A new study from The University of Texas at Austin and the U.S. Green Building Council (USGBC) found that new homes built to a LEED standard for energy-efficiency are worth more in resale value than homes without green features.

“The Value of LEED Homes in the Texas Real Estate Market: A Statistical Analysis of Resale Premiums for Green Certification,” study, released today, looked at more than 3,800 green-certified homes including LEED-certified homes built in the Austin-Round Rock metro between 2008 (when the program was created) and 2016 and found that these homes are worth an average of $25,000 more in resale value than conventional homes.

That's an 8% premium in resale value for the average new Austin home, which sells for $311,000. Homes built to a wider range of green standards such as Energy Star saw a 6% increase in value.

"We never knew for a fact that LEED homes were going to sell for higher resale values, but we assumed. Apartment complexes and industrial projects sell for higher rates of return if they're part of a LEED program, so building residential homes to LEED standards just seemed like the right idea," says Scott Frankel, co-president and principal at Frankel Building Group. The custom home building firm in Houston builds all of their homes to qualify for LEED certifications.

LEED-certified homes use about 20-30% less energy than a home built to standard code, on average, saving homeowners money overtime on utility bills. Some homes report up to 60% energy savings, which lowers energy costs.

“As developers and buyers continue to see the value in LEED, we expect the number of LEED-certified homes to increase in the Texas market,” said Taryn Holowka, senior vice president, USGBC in a news release. “Homes that are built to meet green standards deliver more value to the seller and also ensure that buyers will have a high-value sale down the road and reap the benefit of lower utility bills while living in the home.”

However, though LEED homes have benefits for the overall environment and homeowners' wallets, Frankel says that buyers can have a hard time seeing the appeal at first.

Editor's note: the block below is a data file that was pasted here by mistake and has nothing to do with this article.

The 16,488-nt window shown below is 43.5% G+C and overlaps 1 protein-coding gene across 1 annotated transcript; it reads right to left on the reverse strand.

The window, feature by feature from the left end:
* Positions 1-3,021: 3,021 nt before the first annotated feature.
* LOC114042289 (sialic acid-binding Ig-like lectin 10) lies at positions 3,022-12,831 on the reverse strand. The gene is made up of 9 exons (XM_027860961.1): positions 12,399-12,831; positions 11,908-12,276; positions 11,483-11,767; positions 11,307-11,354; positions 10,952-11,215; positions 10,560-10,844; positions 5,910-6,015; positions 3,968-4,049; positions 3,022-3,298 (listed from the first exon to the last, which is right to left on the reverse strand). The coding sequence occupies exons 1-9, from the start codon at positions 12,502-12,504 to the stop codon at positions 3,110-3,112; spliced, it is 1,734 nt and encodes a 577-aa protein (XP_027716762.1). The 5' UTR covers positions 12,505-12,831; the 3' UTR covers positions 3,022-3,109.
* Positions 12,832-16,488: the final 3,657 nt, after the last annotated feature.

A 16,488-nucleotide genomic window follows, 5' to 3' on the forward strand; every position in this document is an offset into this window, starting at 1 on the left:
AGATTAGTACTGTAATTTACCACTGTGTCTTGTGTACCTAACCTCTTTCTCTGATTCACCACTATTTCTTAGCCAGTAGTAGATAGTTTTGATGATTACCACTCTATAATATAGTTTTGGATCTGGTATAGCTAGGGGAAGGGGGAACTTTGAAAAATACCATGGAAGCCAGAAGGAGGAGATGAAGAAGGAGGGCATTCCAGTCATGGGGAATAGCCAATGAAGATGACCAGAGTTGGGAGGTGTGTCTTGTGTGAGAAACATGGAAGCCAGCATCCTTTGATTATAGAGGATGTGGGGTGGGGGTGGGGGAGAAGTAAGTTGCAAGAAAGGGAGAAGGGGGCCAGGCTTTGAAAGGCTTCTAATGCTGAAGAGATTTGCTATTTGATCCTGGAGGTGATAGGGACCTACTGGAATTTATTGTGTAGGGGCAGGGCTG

"When you're a builder, you follow the demand, but there isn't a lot of buyer demand up front for green homes," he says. "The biggest resistance we’ve gotten over the years is that people don't think LEED matters. What ends up happening is that people come in and act like they don’t care about it, but by the very end it's something they are excited about."

USGBC’s 2015 Green Building Economic Impact report found that the residential green construction market is expected to grow from $55 million in 2015 to $100.4 million in 2018, representing a year-over-year growth of 24.5%. Currently, there are more than 6,890 homes certified or pursuing LEED-certification in Texas.

As the program grows, more builders are sure to get on board with green building. Frankel encourages builders who have no yet adopted the standard to jump full force into the sector.

"Builders tend to rely on things they already know, so they should challenge themselves and immerse themselves in green building. Buyers will not only be excited that you're doing it, but will start coming to you saying it's something they want to do with their home," he says. "Buyers should be demanding green features for their home, and demanding it of their builder. This should be the most simple expectation [buyers] should have of a build."